and michelle and jill have a program for veterans. i wrote michelle a letter and said, "you left something out because these veterans are coming home with mental and physical problems, and somebody has to take care of them." by -- by then, i had seen so many young wives, particularly, who -- lives lives, particularly who had no idea what to do when someone came home with mental illness. johnson & johnson has helped me, too. we have done programs for alzheimer's caregivers. this caregiving program for veterans, going into the home and working with the families -- people who work with veterans have a hard time getting a veteran -- we talk to the family.
it's a lot easier to get in. there are a couple programs i'm proud of. walter: thank you for that. [applause] walter: i'm going to ask president carter about two more countries and then we will open it up, if we may, to questions. first, china. you went there for the first time, i read, in 1949, right? when it was before -- before it had become a communist nation. and you have been almost every year since then, is that right? what should we be doing with china? are we handling it right? are we turning them into a competitor more than a cooperative alliance? president carter: i got interested in china because i did go there on a submarine. and this was a time when the nationalist chinese were permitted by the communists to stay in a few seaports.
and that's the one we visited -- those are the ones we visited. a few weeks after i left china is when the people's republic of china was formed, on october 1 1949, which was my 25th birthday. i'm 25 years older than the people's republic of china. i've been going back ever since. when i became president, one of the things i put at the top of my agenda was to normalize the relation with china. the president had been to china in 1972 and had the shanghai communique, and he announced that there was only one china, but he did not say which one. we continued under him and president ford to recognize
taiwan as the only china. i committed to normalize relations, which i did january 1, 1979. i've been going to china ever since i got out of the white house almost every year. i've seen tremendous change taking place in china. they still have some serious human rights problems, but they have made a great deal of progress compared to what it used to be when the communists first took over. first, there were no bibles permitted in china. there was no religion or worship permitted in china when i normalized relations. i wanted them to let bibles come back and freedom of religion come back, and that's now the law of china, with some restraint. china is now the fastest growing christian country in the world. they've made some progress. under xi jinping, whom i've met five times now -- i met him three times before he was leader -- under xi jinping, he has become the most powerful chinese leader since deng xiaoping. i think he is very highly committed to a nationalistic point of view, that is, china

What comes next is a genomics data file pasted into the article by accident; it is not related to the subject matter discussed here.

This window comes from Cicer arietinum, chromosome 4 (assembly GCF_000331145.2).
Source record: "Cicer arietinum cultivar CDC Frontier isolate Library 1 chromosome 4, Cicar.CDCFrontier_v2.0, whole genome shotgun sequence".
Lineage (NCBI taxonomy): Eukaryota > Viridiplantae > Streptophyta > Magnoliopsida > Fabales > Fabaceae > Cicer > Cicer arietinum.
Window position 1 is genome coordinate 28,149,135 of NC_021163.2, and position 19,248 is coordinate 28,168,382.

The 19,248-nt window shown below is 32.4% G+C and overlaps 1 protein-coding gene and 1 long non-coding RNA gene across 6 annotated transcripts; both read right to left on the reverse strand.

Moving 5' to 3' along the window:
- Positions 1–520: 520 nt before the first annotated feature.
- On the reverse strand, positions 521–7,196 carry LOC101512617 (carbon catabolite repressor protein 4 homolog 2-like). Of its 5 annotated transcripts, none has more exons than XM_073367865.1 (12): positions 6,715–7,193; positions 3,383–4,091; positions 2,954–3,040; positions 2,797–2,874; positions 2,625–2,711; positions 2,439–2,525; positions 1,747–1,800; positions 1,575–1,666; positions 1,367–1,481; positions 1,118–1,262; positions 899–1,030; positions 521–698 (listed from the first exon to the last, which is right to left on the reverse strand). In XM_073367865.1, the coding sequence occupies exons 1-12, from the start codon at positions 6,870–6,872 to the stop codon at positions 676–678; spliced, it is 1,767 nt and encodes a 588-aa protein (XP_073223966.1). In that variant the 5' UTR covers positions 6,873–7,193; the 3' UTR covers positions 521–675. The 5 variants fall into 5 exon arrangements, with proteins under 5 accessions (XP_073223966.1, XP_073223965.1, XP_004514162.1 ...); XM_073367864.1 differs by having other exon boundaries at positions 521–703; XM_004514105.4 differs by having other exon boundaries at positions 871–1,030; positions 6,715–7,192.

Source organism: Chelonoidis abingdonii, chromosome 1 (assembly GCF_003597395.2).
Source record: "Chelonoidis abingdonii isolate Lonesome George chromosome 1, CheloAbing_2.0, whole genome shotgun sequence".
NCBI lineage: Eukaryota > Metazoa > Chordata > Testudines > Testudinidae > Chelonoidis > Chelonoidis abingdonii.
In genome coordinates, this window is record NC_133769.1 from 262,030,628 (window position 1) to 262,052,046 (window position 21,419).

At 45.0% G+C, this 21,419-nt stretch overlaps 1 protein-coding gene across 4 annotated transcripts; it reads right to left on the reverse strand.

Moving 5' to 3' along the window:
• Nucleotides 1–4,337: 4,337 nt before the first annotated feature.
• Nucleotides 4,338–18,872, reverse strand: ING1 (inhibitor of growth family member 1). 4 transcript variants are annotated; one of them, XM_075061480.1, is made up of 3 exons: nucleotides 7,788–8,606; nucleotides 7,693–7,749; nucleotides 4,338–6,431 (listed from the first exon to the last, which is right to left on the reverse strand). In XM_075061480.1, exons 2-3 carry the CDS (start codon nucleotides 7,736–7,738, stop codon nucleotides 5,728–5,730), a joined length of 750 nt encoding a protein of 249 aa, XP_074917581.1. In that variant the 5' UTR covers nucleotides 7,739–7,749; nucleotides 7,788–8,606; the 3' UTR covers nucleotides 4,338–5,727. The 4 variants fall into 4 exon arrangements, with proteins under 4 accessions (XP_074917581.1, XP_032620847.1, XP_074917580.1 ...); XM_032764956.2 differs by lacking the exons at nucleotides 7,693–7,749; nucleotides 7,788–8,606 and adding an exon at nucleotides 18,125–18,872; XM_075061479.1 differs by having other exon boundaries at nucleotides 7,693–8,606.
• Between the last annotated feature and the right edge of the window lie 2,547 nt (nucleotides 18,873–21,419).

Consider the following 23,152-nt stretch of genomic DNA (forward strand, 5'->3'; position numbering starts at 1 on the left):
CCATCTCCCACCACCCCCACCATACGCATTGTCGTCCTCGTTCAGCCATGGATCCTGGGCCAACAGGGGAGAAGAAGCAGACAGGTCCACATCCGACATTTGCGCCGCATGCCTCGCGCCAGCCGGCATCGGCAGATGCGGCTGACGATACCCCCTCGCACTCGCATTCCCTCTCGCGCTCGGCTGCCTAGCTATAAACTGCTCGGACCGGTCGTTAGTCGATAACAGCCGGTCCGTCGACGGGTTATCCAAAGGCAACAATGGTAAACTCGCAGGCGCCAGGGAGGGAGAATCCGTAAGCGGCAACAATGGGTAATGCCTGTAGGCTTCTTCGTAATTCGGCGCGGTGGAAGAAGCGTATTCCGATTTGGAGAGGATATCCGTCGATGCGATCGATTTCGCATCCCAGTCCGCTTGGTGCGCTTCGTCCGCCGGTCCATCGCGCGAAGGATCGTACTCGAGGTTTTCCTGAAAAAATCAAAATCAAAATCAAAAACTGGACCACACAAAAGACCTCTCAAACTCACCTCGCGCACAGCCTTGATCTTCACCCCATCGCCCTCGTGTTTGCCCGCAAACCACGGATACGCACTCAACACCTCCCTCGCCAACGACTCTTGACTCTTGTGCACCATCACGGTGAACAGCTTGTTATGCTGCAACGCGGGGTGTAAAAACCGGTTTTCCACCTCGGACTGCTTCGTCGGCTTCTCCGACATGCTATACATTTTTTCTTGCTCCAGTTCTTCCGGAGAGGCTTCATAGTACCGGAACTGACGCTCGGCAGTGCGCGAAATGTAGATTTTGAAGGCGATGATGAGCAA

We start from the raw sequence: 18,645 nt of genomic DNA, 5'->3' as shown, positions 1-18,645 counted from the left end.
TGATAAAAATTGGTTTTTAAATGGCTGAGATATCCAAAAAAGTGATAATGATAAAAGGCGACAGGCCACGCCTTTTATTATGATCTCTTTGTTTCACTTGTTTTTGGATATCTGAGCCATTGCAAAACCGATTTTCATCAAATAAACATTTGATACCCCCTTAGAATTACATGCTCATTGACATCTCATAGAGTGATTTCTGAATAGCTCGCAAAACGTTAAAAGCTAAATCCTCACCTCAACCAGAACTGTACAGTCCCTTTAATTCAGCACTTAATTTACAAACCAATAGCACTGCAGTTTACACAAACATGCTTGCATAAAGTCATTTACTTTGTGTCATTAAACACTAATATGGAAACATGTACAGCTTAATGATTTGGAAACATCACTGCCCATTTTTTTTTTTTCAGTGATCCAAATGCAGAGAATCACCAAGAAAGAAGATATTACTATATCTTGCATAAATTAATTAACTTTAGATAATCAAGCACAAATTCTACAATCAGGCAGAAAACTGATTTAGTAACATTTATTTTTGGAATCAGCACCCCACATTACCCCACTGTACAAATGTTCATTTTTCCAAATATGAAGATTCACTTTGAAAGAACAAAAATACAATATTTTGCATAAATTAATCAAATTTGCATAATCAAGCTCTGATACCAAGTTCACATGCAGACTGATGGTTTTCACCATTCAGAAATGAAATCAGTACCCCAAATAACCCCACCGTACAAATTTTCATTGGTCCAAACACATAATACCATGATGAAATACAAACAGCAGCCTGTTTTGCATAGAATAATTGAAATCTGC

has to be preeminent. you see the long-term trend taking place where china is becoming the leader in politics and the economy. i think that what the united states needs to do is to make a very firm commitment to find some areas in which china and the united states can cooperate with each other. the last two or three times i've met with xi jinping, i have urged him to form a partnership with the united states in dealing with global warming, because i think that, no matter what they decided, if the united states and china would agree on anything that would help prevent climate deterioration, the rest of the world would have to go along. and so if they can search for some way without diplomatic or financial or military problems if they could agree on that one